As with her short stories (The Fate of Mice, which I finished a week or so ago - and by the way, mice have a big role to play in this book, too!), Palwick is able to develop thick, emotional horror in her story-telling. I recoiled more than once as the moral dimensions of Meredith's actions dawned on me.

The weakness of the novel follows from its strength - though well-conceived, the plot is almost too well-conceived, and there simply aren't enough dangling loose ends for me. Character's lives are too knotted up with one another for my taste, and resolutions pat enough to be predictable. It is a solipsistic universe inhabited only by a dozen or so people, and the rest of the planet looks on via ScoopNet.

Two other problems: first, for the mid-twentieth century, there is an unbelievable reliance on landlines and other stationary information technology. The book was only published a few years ago, when mobile tech was apparent enough. And second, college students used "books" in their classes, an interesting idea, but one that has pretty much run its course. A few anachronisms in an otherwise rich novel are not so terrible.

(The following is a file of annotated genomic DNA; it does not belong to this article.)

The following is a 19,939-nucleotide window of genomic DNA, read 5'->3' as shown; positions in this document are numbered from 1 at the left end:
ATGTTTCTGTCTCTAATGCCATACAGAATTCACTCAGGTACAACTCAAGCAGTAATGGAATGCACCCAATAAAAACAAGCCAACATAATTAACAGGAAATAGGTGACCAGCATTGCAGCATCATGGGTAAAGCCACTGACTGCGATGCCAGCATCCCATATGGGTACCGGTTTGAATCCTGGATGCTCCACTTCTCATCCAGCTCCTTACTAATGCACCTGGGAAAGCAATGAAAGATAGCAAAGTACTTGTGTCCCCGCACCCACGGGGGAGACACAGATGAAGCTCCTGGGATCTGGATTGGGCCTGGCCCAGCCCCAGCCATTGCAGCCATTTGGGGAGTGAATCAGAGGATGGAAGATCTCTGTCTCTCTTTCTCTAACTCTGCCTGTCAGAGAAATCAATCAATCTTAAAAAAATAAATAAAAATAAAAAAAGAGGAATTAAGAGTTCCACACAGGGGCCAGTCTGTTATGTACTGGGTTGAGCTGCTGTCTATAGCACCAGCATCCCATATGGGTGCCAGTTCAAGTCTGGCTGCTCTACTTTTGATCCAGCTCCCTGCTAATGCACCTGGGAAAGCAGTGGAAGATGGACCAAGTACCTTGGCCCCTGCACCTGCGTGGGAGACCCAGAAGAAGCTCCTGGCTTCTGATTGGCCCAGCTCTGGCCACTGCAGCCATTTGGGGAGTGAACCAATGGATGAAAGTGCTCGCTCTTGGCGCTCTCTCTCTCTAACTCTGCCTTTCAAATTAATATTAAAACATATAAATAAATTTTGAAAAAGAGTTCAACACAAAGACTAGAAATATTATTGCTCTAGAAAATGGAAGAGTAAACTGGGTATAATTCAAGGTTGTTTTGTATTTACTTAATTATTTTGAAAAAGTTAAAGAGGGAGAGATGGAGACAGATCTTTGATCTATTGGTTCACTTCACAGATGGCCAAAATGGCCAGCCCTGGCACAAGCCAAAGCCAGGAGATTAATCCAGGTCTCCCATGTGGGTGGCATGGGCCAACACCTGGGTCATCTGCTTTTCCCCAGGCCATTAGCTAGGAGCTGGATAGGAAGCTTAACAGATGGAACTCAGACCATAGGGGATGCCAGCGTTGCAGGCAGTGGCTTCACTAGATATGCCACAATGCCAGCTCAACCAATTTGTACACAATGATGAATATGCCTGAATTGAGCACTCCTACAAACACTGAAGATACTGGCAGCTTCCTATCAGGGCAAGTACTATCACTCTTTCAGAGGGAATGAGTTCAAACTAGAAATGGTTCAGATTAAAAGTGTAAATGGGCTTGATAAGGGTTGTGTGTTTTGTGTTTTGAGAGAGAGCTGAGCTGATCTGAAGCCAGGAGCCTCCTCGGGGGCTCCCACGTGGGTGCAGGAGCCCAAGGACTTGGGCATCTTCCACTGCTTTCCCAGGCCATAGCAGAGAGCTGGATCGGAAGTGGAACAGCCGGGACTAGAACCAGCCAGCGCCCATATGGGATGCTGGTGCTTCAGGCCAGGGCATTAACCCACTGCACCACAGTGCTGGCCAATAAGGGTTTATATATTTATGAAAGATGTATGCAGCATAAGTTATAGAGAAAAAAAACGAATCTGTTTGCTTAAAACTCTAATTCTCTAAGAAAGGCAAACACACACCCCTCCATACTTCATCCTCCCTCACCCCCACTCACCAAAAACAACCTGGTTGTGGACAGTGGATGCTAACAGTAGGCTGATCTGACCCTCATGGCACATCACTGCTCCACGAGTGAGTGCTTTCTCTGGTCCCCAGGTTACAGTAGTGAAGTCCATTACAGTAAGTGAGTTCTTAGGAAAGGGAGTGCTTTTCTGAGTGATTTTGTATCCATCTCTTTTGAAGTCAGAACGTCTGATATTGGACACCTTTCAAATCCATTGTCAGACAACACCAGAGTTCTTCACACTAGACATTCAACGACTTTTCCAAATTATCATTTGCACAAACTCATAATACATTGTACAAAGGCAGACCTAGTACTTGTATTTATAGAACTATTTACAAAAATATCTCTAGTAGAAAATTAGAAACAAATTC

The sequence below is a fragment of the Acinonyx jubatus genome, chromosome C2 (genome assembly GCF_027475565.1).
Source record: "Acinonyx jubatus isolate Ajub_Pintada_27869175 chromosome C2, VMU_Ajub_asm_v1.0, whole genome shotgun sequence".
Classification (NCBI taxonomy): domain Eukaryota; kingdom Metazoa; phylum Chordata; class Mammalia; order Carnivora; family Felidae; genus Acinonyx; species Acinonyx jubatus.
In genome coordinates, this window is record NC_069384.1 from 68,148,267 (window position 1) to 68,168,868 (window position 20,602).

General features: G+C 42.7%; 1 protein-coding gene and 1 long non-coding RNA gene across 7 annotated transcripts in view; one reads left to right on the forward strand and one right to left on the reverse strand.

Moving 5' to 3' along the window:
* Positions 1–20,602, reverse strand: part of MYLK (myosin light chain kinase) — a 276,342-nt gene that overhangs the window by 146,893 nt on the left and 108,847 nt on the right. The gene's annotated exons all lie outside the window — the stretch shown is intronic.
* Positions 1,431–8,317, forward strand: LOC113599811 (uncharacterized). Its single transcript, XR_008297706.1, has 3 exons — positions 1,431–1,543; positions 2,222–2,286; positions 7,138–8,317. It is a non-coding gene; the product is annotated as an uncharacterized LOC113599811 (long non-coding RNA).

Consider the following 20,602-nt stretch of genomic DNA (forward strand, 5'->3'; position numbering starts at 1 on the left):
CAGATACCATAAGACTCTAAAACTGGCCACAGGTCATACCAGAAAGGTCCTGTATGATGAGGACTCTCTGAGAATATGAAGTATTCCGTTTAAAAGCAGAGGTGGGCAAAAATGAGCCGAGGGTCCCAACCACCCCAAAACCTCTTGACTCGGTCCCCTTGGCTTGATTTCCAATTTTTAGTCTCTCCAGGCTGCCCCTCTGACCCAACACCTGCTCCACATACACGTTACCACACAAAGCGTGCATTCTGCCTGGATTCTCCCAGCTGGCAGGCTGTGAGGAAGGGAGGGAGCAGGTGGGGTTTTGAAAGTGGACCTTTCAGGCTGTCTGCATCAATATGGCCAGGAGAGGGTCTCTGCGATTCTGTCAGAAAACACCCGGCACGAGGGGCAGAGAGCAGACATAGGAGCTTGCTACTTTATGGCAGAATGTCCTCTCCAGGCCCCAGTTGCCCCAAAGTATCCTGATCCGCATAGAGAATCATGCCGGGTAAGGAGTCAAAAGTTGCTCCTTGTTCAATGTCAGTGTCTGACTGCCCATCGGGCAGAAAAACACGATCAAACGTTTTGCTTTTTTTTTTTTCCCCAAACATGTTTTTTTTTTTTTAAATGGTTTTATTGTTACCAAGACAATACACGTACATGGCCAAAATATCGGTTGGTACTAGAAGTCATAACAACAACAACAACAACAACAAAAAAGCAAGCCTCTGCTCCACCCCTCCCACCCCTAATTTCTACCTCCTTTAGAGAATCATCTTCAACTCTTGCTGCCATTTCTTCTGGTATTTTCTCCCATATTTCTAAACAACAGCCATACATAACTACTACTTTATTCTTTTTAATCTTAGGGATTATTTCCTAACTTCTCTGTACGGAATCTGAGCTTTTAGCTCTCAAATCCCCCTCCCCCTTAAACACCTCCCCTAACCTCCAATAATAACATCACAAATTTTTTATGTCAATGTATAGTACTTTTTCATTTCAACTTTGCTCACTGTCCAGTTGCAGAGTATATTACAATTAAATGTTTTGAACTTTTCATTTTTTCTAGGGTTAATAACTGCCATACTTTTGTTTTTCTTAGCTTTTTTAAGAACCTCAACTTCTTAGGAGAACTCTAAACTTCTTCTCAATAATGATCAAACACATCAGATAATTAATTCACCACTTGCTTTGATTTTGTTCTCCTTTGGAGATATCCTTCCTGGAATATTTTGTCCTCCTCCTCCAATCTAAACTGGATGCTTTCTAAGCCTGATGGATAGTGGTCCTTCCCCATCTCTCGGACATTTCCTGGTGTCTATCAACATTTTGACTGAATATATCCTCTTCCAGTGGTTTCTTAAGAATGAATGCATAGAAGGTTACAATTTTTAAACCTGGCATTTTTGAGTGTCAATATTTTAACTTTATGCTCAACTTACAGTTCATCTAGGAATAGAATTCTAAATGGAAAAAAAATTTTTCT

Little Brother - Cory Doctorow I read this is nearly a single sitting - it is that good. Think Nick Twisp as a hacker, and you come pretty close. But more important, this is a must-read for anyone under the age of 25 (you'll know why I say "25" when you read it) concerned with the abundance of surveillance tracking nearly every move, and how quickly surveillance and data-mining can turn into full-scale repression.

The book begins with ordinary surveillance devices that most kids confront, creating the high school panopticon of rent-a-cops, clear plastic backpacks, hall passes, and school-wired computers. Combine this with FasTrack, Clipper/Translink, and ordinary credit card usage, and you get a pretty sustained framework for distinguishing "normal" from "deviant" behavior, once the Bayesian equations are better worked out to rid the system of noise.* It is not such a leap to go from that to gait-recognition devices and the propaganda necessary to sustain them. And then throw in a "state-of-emergency" event, and watch the civil liberties crumble. This isn't science fiction, after all; it is simply a description of the last ten years we've lived through.